Director of Luna, Sarah Argent, tells us a little bit more about Luna...
Tell us a little bit about your role in Luna
Miranda Thain and I first worked together back in 2010 on an adaptation of Peter Harris and Deborah Allwright’s “The Night Pirates”. This featured a boy called Tom who was afraid of the dark and we felt that, amongst all the swash-buckling rough-tough-little-girl piratical adventures in that show, there was still more mileage in dramatising the story of a boy overcoming that fear.
Miranda came up with the wonderful concept of Luna and invited me to work with various actors, designers and a composer on developing it into a stage production. This involved: exploration of favourite childhood toys; researching children’s ideas about the moon including what it might be made of; playing with various lights and torches to see how we might create shadows and moonbeams; discovering the voice of the moon on the cello, etc. I then structured this into the story of the play and we found our original cast who helped develop this further in rehearsals. Tamara is our 4th Luna, Jack is our 3rd Billy, Emily is our 4th musician – and it’s been fascinating to work with them and to find new things in the script.
What is your favourite part of Luna?
Billy’s realisation that he can be friends with both Luna and Pig. The excitement of Luna’s arrival has caused him to forget about his old faithful friend, Pig. He feels guilty about this but then realises that it is possible for three to play together.
Billy has a favourite toy, Pig. What was/is your favourite toy?
I visited Colwyn Bay Mountain Zoo in the summer when I was 7 – I fell in love with the gibbons. That Christmas, I unwrapped a parcel and out came a long-limbed gibbon y mum had lovingly made for me. He was taller than me and reminded me of Mowgli from Disney’s Jungle Book, so I christened him Mowgli and for a number of years he came everywhere with me. He’s now 46 years old and rather the worse for wear, but I still have him. He sits on the sofa in my study.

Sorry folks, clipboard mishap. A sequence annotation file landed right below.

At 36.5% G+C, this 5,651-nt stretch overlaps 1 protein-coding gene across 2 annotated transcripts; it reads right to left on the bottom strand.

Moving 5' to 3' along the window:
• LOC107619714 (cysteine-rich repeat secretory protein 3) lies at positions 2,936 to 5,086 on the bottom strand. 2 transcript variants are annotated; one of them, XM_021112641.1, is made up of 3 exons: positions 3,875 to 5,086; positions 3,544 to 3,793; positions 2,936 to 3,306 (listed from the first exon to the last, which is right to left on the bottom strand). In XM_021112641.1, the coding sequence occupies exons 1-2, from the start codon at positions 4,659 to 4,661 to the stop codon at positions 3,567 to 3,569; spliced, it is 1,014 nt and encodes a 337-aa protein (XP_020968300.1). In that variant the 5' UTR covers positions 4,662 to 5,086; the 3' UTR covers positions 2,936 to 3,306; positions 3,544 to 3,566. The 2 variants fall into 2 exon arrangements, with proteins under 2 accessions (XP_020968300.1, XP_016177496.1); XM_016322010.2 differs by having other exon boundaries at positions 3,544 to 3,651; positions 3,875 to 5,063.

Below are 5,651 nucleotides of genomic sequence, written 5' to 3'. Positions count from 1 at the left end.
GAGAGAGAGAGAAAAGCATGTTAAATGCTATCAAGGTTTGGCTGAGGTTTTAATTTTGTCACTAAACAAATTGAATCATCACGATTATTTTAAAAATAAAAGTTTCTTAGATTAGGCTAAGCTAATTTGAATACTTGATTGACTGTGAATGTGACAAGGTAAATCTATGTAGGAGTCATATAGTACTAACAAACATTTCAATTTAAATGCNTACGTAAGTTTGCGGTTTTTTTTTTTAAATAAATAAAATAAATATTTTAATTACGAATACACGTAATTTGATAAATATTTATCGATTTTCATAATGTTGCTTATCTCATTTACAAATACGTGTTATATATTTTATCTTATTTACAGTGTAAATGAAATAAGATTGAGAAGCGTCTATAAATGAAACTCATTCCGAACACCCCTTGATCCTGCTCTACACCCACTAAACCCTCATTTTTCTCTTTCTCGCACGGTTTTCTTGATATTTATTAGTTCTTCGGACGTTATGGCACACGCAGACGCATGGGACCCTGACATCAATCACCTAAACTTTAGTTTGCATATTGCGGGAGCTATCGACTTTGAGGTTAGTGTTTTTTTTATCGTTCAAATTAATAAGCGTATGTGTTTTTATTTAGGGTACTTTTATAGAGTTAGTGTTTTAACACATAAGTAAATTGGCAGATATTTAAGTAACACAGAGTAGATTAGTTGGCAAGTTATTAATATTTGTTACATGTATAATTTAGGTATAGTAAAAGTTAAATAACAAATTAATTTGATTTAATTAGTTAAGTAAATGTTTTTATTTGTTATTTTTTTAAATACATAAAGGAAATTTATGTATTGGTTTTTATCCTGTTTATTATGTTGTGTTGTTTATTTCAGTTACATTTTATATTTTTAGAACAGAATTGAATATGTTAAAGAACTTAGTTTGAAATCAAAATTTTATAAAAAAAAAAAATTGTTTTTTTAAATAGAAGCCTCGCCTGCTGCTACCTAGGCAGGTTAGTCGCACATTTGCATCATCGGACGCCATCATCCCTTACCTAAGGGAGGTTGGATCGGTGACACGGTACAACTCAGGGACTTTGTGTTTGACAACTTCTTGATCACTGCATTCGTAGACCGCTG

What message would you like the children to take away from coming to see Luna?
That meeting and befriending people from different cultures – learning what they eat, what games they play, their language, their take on the world (as Luna and Billy … and Pig … do) enriches our lives.
What was your first theatre experience as a child?
My dad was a theatre director and teacher at various drama schools, so my first theatre experiences were sitting in on his rehearsals and then, when I was almost 4, playing a little boy in one of his plays “The Caucasian Chalk Circle” – I wore a raggedy blue suit and was given a piece of cake to eat in one scene. I also spent the time when I wasn’t onstage during the first performance jumping up and down in a hamper of clothes – I didn’t realise that my head kept appearing in a window and the audience could see me!